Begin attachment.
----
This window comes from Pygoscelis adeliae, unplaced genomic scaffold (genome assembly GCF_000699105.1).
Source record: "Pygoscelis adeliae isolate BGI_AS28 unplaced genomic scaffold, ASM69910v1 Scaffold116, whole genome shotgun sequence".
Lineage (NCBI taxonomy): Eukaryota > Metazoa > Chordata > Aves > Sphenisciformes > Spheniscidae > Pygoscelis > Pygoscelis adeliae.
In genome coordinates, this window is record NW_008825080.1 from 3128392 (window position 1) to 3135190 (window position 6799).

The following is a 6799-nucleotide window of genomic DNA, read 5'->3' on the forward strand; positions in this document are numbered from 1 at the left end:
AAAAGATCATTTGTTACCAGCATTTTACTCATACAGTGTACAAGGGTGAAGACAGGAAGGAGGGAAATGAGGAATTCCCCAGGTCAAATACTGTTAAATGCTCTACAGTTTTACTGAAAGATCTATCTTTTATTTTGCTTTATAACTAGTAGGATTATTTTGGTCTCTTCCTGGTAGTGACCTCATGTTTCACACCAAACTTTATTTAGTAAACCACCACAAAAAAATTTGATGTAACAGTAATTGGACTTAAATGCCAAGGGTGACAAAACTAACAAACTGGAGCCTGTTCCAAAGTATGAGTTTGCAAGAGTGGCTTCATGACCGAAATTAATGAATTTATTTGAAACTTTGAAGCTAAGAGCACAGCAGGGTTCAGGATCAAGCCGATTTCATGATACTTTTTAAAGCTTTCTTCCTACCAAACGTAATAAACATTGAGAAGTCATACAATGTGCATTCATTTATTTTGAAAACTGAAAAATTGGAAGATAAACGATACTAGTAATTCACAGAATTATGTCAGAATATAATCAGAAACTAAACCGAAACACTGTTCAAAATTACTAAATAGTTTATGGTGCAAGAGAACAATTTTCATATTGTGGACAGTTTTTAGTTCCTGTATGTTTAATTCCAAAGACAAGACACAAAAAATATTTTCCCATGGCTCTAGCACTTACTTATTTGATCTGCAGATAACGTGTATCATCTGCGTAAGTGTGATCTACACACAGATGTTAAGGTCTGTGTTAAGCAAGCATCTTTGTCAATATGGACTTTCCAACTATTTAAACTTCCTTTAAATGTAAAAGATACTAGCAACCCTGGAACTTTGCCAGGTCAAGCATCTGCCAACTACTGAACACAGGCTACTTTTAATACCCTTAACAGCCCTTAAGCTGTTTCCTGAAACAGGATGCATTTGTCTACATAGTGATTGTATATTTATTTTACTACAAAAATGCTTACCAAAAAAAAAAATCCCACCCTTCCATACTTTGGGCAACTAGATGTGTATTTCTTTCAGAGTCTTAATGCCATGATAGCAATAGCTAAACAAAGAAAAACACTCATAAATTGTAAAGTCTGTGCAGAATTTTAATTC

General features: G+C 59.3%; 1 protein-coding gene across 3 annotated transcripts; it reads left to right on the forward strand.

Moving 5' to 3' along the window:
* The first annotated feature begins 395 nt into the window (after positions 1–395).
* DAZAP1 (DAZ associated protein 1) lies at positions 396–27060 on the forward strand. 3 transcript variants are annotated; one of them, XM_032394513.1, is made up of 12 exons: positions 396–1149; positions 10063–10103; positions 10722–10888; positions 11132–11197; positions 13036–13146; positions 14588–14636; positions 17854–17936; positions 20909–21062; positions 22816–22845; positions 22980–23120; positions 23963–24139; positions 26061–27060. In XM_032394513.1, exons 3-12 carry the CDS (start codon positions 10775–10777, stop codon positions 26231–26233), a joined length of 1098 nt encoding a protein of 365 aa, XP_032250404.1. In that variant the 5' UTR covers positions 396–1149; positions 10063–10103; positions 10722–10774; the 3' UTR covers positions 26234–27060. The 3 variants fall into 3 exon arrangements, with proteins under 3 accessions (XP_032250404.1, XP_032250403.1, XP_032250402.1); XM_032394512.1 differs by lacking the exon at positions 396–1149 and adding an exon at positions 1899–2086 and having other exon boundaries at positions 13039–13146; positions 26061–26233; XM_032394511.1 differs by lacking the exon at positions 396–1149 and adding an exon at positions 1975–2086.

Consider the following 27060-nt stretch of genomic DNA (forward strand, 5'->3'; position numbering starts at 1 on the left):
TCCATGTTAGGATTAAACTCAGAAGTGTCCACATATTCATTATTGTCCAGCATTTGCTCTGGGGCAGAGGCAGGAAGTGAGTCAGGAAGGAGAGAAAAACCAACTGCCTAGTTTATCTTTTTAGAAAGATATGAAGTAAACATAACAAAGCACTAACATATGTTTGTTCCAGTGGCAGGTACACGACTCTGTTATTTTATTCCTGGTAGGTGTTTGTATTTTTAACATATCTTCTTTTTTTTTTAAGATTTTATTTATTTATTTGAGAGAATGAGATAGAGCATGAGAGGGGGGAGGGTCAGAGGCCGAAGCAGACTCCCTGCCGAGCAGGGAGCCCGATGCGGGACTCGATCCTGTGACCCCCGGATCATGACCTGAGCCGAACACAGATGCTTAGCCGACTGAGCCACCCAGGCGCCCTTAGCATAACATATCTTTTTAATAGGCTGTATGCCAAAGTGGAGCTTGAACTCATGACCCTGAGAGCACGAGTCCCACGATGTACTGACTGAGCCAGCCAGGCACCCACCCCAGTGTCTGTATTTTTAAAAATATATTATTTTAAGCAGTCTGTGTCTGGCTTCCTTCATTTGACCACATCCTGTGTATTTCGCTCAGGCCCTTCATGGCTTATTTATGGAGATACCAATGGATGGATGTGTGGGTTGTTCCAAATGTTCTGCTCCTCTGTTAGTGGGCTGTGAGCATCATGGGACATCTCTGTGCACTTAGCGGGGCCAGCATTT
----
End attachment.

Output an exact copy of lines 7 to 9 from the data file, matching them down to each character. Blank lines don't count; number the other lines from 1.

General features: G+C 59.3%; 1 protein-coding gene across 3 annotated transcripts; it reads left to right on the forward strand.

Moving 5' to 3' along the window:
* The first annotated feature begins 395 nt into the window (after positions 1–395).